You’ve done self-analysis to figure out your job fit. It may feel that the next logical step is to talk to people. You could do that; but if you wait until after you’ve done some due diligence, you’ll have more focused and productive conversations later. Here’s why.
You have incomplete information and knowledge. People are busy and don’t have time to educate you. Think about how frustrating it might be for folks to get a call from you saying, “I want to get into the healthcare industry. Can you tell me where to start?” They want to help, and might agree to talk to you. But there’s too much to cover for this conversation to be as valuable as it could be.
A better approach to the conversation.
What if you could say, “I’ve been researching the healthcare industry and am exploring how to best tap my skills as a project manager in that sector. I have isolated a few directions, but need advice. Would you be willing to share some insights?” If you conduct online and book research, this is where it can take you. So, instead of calling people, go online or dig up articles, books and other published sources to help you discover:
- What’s implicated in the area you care about and attracts you the most
- What kinds of jobs might exist in this area
- What trends are influencing this area
This will help you confirm or disprove what you think – based on your own brainstorming – and will expand your knowledge. You’ll be better informed when you sit down and talk to someone. You can find information by reading consumer and trade publications, doing general searches online, and visiting market research or opinion sites, such as Gallup’s and websites that write about cultural trends.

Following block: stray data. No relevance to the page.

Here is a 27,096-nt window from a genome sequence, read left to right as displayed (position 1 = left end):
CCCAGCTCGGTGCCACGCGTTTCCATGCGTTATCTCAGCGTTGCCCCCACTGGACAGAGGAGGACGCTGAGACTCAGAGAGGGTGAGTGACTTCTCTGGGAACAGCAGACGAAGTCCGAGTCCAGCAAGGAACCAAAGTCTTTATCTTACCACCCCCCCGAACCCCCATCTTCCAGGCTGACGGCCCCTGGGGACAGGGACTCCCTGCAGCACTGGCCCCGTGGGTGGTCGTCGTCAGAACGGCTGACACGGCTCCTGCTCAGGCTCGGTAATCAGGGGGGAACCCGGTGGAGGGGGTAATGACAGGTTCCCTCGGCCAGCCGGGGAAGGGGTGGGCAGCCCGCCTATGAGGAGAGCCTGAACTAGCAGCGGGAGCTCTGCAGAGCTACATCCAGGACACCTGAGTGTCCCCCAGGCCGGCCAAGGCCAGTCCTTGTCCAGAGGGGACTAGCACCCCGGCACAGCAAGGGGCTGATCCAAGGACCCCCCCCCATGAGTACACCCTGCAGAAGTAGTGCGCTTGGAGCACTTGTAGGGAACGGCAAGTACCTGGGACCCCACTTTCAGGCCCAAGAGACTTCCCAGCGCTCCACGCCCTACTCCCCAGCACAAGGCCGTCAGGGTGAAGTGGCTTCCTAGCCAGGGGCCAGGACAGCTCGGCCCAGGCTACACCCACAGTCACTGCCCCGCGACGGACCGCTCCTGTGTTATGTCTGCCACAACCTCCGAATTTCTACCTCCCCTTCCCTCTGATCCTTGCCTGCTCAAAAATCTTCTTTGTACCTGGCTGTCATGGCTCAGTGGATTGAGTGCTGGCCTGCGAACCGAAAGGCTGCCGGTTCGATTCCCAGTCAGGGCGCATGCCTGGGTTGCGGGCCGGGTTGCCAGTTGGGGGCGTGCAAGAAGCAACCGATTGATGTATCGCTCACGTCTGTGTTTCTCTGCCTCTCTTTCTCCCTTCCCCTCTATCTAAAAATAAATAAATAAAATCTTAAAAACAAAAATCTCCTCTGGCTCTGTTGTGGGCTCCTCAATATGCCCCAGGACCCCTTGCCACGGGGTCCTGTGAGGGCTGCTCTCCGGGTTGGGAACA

Start your job-search research by being very specific, typing into a search engine, “project manager jobs in healthcare in Minneapolis.” Or, you might be more general, typing in terms such as:
- Project manager jobs
- Healthcare jobs
- Healthcare associations
- Trends in healthcare
- Issues in healthcare
- Healthcare organizations
- Healthcare publications
While you may not find all of these below, here’s the sort of information to search for. Take notes, and print out any data you think you’ll need later:
- What people do in these areas
- The kinds of jobs that exist
- Skills people use in the roles that sound appealing
- What the environment and culture of the work and organizations are like
- Who interacts with people in this work
- The kind of knowledge that is important to have or acquire
- Background or education people in these areas or jobs have
- Trends affecting this area
Begin at the most logical point you think of, peel away the layers of information as it unfolds, and pursue the trails you uncover that lead to other resources and discoveries.
A sampling of research sources to uncover trends and other data:
- U.S. Bureau of Labor Statistics
- U.S. Census Bureau
- Trade publications
- Consumer magazines
- Fast Company magazine
- Fortune magazine
- Forbes magazine
- New laws and regulations
- What people discuss every day and need (or complain about)
- Trends are especially useful, One trend may create new job needs; another may speed the decline of a job.
- Once you’ve done research, write down your findings:
- The role or roles that sound most appealing to you
- What people actually do in these roles
- The skills required
- The kinds of organizations that might have these jobs
- The environment these organizations appear to have
- What the culture seems to be like
- The types of people you’d interact with
- Knowledge that’s important to have
- Experience that can be helpful
- Education that is required or preferred
- Ways to break into the field
- The geographical areas jobs in this field tend to focus on
- The issues or trends driving the direction this field or job is going in
How do you match up? In my next post, I’ll share some ways to do a reality check on whether your career direction is aligned with what you said you want.
What are your thoughts? I’d love to hear from you! Please comment below.